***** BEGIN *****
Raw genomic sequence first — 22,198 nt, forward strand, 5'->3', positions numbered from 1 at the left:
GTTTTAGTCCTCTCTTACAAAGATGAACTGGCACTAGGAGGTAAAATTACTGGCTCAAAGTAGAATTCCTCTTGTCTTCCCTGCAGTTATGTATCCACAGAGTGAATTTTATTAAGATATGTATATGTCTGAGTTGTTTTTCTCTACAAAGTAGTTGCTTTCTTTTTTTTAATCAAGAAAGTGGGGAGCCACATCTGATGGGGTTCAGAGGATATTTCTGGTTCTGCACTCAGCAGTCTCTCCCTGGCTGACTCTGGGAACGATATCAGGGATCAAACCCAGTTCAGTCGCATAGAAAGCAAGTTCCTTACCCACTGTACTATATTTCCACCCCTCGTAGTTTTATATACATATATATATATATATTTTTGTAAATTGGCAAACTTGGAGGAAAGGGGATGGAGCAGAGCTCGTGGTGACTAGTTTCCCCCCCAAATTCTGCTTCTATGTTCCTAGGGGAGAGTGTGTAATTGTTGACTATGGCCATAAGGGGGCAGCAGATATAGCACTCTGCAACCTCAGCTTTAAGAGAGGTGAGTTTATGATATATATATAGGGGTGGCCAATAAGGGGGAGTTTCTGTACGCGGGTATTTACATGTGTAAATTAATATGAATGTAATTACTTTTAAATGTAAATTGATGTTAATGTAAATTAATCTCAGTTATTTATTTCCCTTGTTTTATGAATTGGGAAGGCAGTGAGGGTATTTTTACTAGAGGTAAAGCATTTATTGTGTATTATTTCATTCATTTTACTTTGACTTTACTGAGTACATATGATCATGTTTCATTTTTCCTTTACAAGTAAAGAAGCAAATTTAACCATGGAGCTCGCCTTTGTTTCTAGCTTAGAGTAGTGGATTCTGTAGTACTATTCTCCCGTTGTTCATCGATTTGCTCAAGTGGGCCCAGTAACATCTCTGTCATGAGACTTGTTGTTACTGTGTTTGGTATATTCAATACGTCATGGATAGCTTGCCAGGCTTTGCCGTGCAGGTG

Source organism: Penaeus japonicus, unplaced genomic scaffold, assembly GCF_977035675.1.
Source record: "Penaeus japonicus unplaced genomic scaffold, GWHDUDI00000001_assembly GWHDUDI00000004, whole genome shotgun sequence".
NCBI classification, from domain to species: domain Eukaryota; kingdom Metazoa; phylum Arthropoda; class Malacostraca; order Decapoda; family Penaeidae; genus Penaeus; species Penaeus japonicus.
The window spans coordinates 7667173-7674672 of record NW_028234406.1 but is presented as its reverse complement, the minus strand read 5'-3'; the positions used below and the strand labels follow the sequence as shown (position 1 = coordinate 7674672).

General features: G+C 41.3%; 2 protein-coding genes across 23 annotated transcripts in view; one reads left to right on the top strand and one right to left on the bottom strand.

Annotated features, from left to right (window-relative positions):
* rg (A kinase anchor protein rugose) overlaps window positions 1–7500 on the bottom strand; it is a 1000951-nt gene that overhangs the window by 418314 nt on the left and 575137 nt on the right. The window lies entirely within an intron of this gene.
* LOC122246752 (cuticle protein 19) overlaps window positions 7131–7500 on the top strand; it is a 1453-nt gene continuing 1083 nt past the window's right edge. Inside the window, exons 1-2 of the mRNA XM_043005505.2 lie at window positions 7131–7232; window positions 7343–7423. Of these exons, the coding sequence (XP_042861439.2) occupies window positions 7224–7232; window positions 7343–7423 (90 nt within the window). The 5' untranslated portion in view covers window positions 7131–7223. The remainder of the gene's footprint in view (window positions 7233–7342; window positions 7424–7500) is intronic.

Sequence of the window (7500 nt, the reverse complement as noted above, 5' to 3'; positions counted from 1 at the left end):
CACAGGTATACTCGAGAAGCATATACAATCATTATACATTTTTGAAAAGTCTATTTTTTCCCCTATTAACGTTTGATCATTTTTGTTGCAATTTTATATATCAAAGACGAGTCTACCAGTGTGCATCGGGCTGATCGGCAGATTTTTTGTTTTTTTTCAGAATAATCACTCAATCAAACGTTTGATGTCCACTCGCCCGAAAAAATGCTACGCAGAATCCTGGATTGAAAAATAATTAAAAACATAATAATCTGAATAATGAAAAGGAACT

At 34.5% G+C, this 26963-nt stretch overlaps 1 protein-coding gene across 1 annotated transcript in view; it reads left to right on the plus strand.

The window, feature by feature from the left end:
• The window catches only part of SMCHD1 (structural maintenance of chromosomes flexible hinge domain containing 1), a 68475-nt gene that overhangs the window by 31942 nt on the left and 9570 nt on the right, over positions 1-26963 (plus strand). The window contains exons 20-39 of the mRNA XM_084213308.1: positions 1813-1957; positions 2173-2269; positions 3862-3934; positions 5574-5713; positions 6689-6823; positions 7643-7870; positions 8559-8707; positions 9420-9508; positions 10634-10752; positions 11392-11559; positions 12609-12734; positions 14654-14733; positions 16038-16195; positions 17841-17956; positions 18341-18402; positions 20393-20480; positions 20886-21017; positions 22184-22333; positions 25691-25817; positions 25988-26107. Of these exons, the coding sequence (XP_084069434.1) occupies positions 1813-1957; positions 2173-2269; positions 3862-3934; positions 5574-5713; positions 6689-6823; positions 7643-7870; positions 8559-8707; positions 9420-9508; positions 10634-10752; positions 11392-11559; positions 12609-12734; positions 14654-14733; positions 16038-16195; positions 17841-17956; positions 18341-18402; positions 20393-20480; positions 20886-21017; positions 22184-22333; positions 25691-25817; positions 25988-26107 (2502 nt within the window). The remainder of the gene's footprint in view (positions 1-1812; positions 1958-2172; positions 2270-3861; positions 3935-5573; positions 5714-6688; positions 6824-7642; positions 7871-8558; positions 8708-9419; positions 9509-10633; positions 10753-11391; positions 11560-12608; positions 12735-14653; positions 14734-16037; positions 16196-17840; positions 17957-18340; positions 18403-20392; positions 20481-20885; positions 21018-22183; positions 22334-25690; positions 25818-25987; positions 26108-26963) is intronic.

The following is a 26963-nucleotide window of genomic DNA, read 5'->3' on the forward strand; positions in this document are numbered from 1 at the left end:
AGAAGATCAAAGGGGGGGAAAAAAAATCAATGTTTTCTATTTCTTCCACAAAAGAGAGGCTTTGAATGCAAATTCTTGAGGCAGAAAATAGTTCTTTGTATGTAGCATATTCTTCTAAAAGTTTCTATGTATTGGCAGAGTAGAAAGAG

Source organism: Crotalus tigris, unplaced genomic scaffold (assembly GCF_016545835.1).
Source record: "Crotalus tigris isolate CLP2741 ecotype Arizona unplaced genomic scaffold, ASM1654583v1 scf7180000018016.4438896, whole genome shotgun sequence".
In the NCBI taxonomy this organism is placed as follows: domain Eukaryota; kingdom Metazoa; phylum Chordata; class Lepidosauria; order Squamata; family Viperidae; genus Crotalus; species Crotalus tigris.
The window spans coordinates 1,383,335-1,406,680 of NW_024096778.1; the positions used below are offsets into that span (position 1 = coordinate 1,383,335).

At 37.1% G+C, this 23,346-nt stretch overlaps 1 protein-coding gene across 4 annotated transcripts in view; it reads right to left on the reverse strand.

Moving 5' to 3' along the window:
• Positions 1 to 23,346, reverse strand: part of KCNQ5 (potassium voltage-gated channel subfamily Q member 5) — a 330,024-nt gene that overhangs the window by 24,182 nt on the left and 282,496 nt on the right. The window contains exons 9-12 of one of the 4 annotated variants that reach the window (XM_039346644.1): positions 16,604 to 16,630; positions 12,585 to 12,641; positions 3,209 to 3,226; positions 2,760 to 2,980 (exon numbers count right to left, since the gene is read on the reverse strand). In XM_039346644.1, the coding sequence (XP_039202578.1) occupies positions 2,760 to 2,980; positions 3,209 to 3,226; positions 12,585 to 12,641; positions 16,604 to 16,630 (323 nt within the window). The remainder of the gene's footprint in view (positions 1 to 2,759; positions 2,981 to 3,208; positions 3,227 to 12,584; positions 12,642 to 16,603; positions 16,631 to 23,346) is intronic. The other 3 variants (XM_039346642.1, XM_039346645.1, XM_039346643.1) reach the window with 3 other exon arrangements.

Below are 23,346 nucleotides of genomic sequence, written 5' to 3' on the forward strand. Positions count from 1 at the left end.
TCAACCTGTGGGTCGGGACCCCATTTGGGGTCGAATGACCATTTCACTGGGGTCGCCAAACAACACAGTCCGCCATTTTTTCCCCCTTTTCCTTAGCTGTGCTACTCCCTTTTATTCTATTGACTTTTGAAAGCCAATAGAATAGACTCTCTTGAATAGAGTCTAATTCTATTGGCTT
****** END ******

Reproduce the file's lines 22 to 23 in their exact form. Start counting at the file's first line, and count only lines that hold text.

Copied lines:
At 37.1% G+C, this 23,346-nt stretch overlaps 1 protein-coding gene across 4 annotated transcripts in view; it reads right to left on the reverse strand.

Moving 5' to 3' along the window: